What we have to understand today is that the studios, the six studios, are all powerful. So, around the world, there are lots of independent distributors, and they never have their hands on Avatar, Spider-Man, Captain America. They just watch the film pass by because Buena Vista has an office there, and so does Warner Bros. But they can get their hands on Valerian. The first time I understood the importance of this was with Nikita and Léon. People were fighting to get the film because that was the only opportunity they have that year to have a kind of American film. I remember it with Léon—I was in Cannes, and there was even one guy who wanted to buy the film for his country, and he arrived with a suitcase full of cash. They didn’t know what to do with the cash. They were like, “Can we have a check instead?” But I understood it at the time. We were a real opportunity for them. But it doesn’t mean that because they need films, they’re going to buy everything.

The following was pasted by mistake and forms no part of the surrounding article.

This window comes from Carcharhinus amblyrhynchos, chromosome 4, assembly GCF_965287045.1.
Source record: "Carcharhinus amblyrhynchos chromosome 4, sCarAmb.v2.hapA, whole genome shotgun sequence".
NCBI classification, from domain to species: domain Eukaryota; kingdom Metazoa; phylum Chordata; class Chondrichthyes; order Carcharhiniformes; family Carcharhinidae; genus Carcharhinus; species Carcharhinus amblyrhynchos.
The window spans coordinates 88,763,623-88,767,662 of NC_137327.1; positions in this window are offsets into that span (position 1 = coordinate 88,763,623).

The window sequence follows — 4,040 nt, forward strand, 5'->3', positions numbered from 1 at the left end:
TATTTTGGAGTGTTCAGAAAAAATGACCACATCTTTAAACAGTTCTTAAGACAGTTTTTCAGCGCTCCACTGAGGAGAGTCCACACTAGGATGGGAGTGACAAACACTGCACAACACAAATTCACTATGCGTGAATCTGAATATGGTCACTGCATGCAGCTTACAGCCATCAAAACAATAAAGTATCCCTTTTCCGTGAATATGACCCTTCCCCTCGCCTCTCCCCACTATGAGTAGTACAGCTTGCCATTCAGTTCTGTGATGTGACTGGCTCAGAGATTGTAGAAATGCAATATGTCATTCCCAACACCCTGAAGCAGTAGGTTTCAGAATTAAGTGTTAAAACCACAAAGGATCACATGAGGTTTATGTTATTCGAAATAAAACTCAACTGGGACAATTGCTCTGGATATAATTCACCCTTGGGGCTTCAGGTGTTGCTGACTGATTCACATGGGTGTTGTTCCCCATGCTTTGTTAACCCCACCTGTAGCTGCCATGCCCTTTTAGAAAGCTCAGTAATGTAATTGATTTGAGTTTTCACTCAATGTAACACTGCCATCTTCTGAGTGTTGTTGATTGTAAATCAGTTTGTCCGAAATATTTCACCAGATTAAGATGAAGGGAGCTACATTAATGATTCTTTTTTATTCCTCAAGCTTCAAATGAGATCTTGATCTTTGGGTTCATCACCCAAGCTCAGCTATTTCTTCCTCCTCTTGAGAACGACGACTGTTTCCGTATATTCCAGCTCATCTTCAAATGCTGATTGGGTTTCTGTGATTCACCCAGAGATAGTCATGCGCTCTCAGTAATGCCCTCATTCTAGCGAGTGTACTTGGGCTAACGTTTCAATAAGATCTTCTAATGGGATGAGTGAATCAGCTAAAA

So the process on Valerian is the one they’ve come to expect from us. We come with the script, and the concept art you have seen. I went to Cannes with Virginie [Besson-Silla, producer], Cara and Dane. We made a show for an hour and a half. I explained the story, the drawings, and they had an hour to read the script, in the room. If they like it and think they can make money with it, they will buy it. We sold probably 70 or 80 countries in one day. That was the moment of truth. If the script had not been good enough, they would have said, “Oh, we’re interested, but we’re not sure, because it’s a lot of money for us.” I knew that day, we would know if it made sense or not.